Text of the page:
Results 1 to 4 of 4
  1. #1
    Join Date
    Aug 2006

    Wood insert selection help.

    I want to put a wood burning insert in a masonry fireplace. Of course every dealers inserts are the best, and competitors junk. I want the insert to provide heat during a power failure, or when it gets extremely cold. Thought I'd ask here. Also I will be installing a flue liner and need advice for this too.

  2. #2
    Join Date
    Dec 2011
    you get what you pay for pretty much

  3. #3
    Join Date
    Jun 2011
    Fresno, CA
    What DV said, and don't skimp on the piping/venting you'll regret it and if you don't pipe up years later with major creosote issues you'll be having a pretty expensive conversation with a tech or a sobering one from a after fire situation. I like versatility cook tops etc, can't remember the name but the thermal fans that run off thermal not sure if they work well but seem cool no electrical etc look for a shop that sells and services , it's weird you 'd think places that sell a stove wood service it but that is not always the case.

  4. #4
    Join Date
    Aug 2004
    S.E. Pa
    You will want a qualified pro to first perform a Level II inspection to ensure your chimney and fireplace are suitable. An insert is not a repair item for an otherwise deficient fireplace. You will want a liner listed to UL 1777 with the requisite insulation to meet a zero clearance between the masonry and combustibles. Depending upon your present flue, that may require an ovalized liner or possibly even breaking out the old flue tiles. Insist on a transferrable lifetime warranty liner brand. Don't forget your floor protection in front of the stove as well as your clearance to a combustible mantel or flanking combustibles such as cabinets. The more an insert projects out into the room, the more radiant heat, the more cooktop surface available but the more it encroaches on combustibles. I prefer non-cat. stoves myself. Note that most stoves online void their warranties so buy locally.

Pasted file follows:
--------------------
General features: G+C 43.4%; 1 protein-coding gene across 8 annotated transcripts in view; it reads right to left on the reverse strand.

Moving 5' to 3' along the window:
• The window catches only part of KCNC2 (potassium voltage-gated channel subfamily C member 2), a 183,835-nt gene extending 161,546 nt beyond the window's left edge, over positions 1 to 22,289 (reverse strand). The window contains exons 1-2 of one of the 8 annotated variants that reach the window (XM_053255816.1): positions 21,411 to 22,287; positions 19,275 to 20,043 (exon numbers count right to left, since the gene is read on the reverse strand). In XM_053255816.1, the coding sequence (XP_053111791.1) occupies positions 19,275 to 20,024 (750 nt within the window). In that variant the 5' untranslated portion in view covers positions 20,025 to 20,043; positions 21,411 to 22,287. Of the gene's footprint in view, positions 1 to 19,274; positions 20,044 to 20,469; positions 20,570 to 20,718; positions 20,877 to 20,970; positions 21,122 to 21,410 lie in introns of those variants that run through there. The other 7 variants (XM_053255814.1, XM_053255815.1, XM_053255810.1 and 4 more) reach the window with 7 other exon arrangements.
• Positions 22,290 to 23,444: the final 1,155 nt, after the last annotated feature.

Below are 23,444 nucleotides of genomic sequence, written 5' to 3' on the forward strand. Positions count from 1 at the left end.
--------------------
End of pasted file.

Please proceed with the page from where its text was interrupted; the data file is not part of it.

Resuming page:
Honestly, most models that are listed and certified to EPA Phase II are pretty decent in construction. I'd look for the strength of your local shop and their reputation for customer service. Anyone can sell a stove and most can install it. Not all can do it correctly and not all stand behind their work or the products they sell.

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